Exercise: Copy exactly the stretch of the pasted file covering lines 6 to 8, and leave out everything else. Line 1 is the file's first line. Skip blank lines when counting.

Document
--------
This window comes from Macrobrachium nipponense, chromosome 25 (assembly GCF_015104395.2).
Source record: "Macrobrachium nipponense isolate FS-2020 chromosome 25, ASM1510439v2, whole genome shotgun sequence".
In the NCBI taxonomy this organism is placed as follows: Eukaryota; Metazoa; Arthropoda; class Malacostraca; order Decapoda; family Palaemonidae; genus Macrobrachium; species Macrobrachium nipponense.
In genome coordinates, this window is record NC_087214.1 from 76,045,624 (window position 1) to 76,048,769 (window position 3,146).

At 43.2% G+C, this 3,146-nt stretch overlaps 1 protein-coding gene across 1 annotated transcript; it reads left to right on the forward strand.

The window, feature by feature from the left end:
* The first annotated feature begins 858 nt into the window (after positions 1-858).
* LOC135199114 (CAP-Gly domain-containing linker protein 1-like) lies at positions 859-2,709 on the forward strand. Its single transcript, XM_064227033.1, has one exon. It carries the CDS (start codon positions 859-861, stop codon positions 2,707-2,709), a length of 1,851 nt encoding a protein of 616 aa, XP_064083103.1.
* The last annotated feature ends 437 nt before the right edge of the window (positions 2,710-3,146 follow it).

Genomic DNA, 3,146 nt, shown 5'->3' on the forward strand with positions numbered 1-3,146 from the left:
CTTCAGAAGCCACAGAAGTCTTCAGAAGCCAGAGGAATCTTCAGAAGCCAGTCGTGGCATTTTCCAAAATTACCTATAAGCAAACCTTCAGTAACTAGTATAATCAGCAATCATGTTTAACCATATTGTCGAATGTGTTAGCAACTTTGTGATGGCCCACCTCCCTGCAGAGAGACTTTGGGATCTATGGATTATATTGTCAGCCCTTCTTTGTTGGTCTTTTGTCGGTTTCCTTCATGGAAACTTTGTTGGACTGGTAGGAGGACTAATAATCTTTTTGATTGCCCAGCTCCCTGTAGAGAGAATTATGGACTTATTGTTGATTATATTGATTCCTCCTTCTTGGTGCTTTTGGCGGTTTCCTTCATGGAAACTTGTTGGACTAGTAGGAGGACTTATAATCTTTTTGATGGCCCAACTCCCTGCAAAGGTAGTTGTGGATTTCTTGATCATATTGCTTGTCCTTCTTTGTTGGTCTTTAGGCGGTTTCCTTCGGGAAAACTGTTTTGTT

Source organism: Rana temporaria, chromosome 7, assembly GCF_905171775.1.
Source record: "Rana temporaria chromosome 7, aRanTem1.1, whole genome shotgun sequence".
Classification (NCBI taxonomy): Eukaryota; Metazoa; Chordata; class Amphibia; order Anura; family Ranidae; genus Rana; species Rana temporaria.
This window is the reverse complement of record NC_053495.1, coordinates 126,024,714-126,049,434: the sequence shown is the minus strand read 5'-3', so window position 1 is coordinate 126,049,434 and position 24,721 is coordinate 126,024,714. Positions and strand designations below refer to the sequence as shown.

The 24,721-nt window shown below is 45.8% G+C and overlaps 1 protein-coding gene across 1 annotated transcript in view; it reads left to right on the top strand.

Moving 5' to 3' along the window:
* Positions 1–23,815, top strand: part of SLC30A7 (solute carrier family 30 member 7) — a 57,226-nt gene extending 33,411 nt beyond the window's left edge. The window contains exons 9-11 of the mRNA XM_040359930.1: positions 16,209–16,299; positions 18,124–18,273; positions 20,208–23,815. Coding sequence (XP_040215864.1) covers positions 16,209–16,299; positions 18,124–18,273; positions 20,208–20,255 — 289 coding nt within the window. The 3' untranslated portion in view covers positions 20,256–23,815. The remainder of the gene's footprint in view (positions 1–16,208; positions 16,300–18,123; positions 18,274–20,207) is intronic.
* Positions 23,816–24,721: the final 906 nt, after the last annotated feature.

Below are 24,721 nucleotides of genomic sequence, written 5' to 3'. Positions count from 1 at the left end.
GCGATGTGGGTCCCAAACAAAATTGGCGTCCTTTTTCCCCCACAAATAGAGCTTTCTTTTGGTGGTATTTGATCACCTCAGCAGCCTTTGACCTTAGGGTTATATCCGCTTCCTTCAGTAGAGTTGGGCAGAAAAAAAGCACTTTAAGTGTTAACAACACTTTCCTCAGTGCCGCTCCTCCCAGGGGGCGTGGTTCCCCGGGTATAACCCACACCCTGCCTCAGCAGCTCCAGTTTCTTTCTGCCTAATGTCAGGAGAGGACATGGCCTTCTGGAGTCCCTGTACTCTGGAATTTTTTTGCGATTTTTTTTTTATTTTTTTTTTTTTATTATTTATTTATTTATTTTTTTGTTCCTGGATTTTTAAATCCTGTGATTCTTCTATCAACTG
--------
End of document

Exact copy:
The window, feature by feature from the left end:
* The first annotated feature begins 858 nt into the window (after positions 1-858).
* LOC135199114 (CAP-Gly domain-containing linker protein 1-like) lies at positions 859-2,709 on the forward strand. Its single transcript, XM_064227033.1, has one exon. It carries the CDS (start codon positions 859-861, stop codon positions 2,707-2,709), a length of 1,851 nt encoding a protein of 616 aa, XP_064083103.1.